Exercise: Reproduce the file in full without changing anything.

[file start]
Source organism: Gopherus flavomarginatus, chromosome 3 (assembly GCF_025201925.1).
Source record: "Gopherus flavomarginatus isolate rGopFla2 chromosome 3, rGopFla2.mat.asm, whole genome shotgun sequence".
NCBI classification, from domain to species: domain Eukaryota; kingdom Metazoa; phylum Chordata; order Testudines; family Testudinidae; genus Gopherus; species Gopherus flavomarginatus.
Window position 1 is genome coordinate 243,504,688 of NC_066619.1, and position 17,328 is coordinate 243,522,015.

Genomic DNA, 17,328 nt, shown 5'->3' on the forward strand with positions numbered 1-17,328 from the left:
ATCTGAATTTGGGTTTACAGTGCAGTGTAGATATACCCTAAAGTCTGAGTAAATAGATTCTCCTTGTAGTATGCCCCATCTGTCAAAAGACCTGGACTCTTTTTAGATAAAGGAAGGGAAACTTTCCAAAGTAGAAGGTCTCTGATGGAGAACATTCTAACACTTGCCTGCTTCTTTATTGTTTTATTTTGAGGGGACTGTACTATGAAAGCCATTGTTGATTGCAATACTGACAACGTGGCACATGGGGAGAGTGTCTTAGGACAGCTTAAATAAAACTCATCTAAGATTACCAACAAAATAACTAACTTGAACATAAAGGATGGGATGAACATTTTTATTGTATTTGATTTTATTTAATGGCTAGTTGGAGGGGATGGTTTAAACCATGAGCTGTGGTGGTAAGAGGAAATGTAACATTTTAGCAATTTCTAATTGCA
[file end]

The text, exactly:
Source organism: Gopherus flavomarginatus, chromosome 3 (assembly GCF_025201925.1).
Source record: "Gopherus flavomarginatus isolate rGopFla2 chromosome 3, rGopFla2.mat.asm, whole genome shotgun sequence".
NCBI classification, from domain to species: domain Eukaryota; kingdom Metazoa; phylum Chordata; order Testudines; family Testudinidae; genus Gopherus; species Gopherus flavomarginatus.
Window position 1 is genome coordinate 243,504,688 of NC_066619.1, and position 17,328 is coordinate 243,522,015.

Genomic DNA, 17,328 nt, shown 5'->3' on the forward strand with positions numbered 1-17,328 from the left:
ATCTGAATTTGGGTTTACAGTGCAGTGTAGATATACCCTAAAGTCTGAGTAAATAGATTCTCCTTGTAGTATGCCCCATCTGTCAAAAGACCTGGACTCTTTTTAGATAAAGGAAGGGAAACTTTCCAAAGTAGAAGGTCTCTGATGGAGAACATTCTAACACTTGCCTGCTTCTTTATTGTTTTATTTTGAGGGGACTGTACTATGAAAGCCATTGTTGATTGCAATACTGACAACGTGGCACATGGGGAGAGTGTCTTAGGACAGCTTAAATAAAACTCATCTAAGATTACCAACAAAATAACTAACTTGAACATAAAGGATGGGATGAACATTTTTATTGTATTTGATTTTATTTAATGGCTAGTTGGAGGGGATGGTTTAAACCATGAGCTGTGGTGGTAAGAGGAAATGTAACATTTTAGCAATTTCTAATTGCA